To Kobe Bryant and what he taught us about the brevity of life

JOEY SEMEL, Editor-in-Chief Emeritus—It’s hard to explain how the death of someone you don’t know can affect you so profoundly.

Yet, with someone like Kobe Bryant, explaining it gets a lot easier.

Athletes have a way of making you feel as though you’re a part of their family. That they’re a part of yours. That you know them, even if you really don’t.

I didn’t particularly like Kobe when he played, but I understood and admired his work ethic. I understood how talented he was and looked up to his will to win. That, and his ability to knockdown a fadeaway jumper.

Kobe won five championships as a player. He was an 18-time all star, won two scoring titles, was featured on an All-NBA team 15 times and and an All-Defensive team 12 more.

But this isn’t hard because of Kobe Bryant the basketball player. This is hard because of Kobe Bryant the father.

In the weeks since his death, there has been some talk about his play on the court, but most of it has been about the things he did off of it.

There have been stories of his charity work, but the ones that hit us all were the stories about him and his daughter, Gianna, who also died during the crash.

The most moving story came on Kobe’s appearance on Jimmy Kimmel Live! After being asked about if Gianna wants to play in the WNBA one day, Kobe said, “The best thing that happens is when we go out, and fans will come up to me. And she’ll be standing next to me, and they will be like, ‘You gotta have a boy, you and V [Kobe’s wife] gotta have a boy, man, to have somebody carry on the tradition, the legacy,’” Kobe said. “And she is like, ‘I got this.’”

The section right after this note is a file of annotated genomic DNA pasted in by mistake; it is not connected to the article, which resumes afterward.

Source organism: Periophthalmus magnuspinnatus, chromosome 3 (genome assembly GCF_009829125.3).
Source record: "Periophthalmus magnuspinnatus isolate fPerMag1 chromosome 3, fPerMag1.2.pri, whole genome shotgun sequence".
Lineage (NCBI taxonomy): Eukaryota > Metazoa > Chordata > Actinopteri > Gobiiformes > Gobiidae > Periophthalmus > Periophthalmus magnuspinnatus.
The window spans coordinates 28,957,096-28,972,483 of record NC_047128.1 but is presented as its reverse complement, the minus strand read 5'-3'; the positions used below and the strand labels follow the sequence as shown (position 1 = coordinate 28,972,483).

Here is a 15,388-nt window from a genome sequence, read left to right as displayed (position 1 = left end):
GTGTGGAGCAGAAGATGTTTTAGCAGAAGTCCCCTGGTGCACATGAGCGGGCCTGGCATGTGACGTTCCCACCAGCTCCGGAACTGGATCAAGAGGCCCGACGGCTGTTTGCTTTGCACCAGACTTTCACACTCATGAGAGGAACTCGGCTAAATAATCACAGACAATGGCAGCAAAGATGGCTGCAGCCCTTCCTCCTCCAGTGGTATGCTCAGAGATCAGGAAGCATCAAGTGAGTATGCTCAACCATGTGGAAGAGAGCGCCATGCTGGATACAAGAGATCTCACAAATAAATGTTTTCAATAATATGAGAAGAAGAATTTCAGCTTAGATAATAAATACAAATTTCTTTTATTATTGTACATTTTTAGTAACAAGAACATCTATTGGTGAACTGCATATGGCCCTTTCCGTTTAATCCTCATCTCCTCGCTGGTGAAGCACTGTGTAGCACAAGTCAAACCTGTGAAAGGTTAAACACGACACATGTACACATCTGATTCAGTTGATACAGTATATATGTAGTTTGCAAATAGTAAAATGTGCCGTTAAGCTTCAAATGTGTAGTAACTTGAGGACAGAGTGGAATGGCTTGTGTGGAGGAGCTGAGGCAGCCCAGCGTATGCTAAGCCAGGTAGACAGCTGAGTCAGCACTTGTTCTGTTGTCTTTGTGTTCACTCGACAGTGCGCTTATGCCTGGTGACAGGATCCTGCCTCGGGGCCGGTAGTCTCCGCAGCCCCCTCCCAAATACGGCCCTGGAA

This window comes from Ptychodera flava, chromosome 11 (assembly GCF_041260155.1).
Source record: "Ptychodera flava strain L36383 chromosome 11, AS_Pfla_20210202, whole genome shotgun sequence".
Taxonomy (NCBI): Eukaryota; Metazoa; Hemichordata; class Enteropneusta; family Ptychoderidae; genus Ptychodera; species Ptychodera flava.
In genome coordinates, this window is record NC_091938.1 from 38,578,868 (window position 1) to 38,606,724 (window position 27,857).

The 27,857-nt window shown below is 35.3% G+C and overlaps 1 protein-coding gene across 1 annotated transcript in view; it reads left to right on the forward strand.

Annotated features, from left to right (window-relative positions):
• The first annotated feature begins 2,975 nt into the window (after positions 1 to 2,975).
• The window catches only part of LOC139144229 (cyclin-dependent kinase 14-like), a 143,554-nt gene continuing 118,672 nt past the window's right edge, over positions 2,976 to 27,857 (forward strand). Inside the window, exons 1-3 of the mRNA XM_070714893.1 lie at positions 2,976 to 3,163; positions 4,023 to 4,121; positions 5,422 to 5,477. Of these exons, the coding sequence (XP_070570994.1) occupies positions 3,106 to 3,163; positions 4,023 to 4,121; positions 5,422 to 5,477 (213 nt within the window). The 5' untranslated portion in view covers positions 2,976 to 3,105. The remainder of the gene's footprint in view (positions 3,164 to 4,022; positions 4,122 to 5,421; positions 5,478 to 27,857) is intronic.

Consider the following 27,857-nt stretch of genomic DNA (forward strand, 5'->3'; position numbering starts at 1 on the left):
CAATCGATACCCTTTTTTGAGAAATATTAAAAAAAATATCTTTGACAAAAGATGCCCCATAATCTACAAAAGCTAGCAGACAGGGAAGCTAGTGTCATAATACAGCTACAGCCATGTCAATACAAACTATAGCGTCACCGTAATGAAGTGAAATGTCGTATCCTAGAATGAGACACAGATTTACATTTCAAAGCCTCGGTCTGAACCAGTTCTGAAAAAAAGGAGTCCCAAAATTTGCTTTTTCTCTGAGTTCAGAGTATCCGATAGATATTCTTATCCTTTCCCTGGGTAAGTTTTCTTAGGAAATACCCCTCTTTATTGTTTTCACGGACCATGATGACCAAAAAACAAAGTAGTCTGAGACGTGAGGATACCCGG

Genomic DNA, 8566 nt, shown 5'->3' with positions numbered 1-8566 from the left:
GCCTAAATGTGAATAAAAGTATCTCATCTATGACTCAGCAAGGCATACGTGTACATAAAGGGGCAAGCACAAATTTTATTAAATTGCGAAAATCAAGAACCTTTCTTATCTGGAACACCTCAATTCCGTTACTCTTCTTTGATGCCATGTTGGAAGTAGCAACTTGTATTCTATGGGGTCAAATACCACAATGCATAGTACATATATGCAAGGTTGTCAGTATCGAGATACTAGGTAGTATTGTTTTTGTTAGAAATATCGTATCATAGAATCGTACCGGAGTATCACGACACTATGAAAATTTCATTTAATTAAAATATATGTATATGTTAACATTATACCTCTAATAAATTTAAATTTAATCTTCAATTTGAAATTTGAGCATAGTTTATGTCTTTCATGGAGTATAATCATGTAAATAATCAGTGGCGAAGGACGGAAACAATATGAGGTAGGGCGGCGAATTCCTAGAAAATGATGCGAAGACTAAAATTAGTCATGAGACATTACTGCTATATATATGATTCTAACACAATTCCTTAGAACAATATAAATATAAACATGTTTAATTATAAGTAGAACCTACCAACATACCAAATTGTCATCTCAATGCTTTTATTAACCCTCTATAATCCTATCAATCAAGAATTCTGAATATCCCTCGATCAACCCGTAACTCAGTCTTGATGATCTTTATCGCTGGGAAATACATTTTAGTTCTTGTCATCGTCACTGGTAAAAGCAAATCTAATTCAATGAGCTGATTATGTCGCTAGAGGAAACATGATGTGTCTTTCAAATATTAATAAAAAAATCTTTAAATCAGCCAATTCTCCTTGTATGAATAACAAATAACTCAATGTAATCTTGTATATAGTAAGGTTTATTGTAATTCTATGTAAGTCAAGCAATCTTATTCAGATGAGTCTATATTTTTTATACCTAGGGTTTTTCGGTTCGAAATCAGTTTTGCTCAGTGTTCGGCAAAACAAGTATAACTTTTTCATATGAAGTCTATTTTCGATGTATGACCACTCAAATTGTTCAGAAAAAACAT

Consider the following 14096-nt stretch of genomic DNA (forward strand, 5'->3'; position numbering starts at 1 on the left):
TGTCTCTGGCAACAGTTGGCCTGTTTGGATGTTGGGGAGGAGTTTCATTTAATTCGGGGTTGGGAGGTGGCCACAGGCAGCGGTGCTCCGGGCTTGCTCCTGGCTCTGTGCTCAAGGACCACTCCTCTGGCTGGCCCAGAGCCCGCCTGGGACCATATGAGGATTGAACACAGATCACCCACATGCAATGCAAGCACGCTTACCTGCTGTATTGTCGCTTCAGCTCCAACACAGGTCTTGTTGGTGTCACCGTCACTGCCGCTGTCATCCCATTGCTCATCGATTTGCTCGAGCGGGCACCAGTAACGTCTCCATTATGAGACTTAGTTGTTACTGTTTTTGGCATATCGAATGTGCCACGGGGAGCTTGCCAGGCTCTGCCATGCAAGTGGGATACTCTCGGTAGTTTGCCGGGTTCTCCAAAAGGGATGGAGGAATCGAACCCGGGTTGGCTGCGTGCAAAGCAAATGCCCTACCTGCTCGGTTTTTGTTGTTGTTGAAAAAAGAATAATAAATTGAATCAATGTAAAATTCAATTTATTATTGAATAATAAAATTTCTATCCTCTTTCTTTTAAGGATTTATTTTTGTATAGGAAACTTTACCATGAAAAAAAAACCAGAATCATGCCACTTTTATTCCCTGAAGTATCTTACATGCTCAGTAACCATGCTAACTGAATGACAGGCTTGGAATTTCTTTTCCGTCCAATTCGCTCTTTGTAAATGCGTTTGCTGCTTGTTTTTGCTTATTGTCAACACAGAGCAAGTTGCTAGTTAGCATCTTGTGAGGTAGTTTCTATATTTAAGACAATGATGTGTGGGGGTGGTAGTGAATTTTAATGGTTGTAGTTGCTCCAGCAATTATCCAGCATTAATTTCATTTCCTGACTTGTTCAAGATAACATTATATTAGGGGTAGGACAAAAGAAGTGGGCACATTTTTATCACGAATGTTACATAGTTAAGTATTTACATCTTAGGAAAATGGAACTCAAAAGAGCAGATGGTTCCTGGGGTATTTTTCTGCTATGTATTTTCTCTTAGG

And there’s nothing Kobe wanted more than for her to live out her dream. He didn’t need a boy. He talked continuously about how he loved being a “girl dad.” If you haven’t seen Elle Duncan’s moving story about it you should check it out.

That’s what Kobe, and all of the parents who died in that plane crash were doing when they died. Helping their children achieve their dreams. Taking their children to a basketball game.
It’s something millions of parents do every single day. Something that feels easy. Routine.

It’s something my parents have done for me millions of times. And that’s why this one breaks our hearts so much.
It forces us to realize the brevity of life. Reminds us to call our loved ones a little more often than we have in the past.

The outpouring of support for Kobe from around the city of Los Angeles and the basketball world show what he meant to people around the country. He was our generation’s Jordan. He was our generation’s Wilt.

So, keep yelling “Kobe” when you shoot a paper ball into a trashcan. It’s what Mamba would want.

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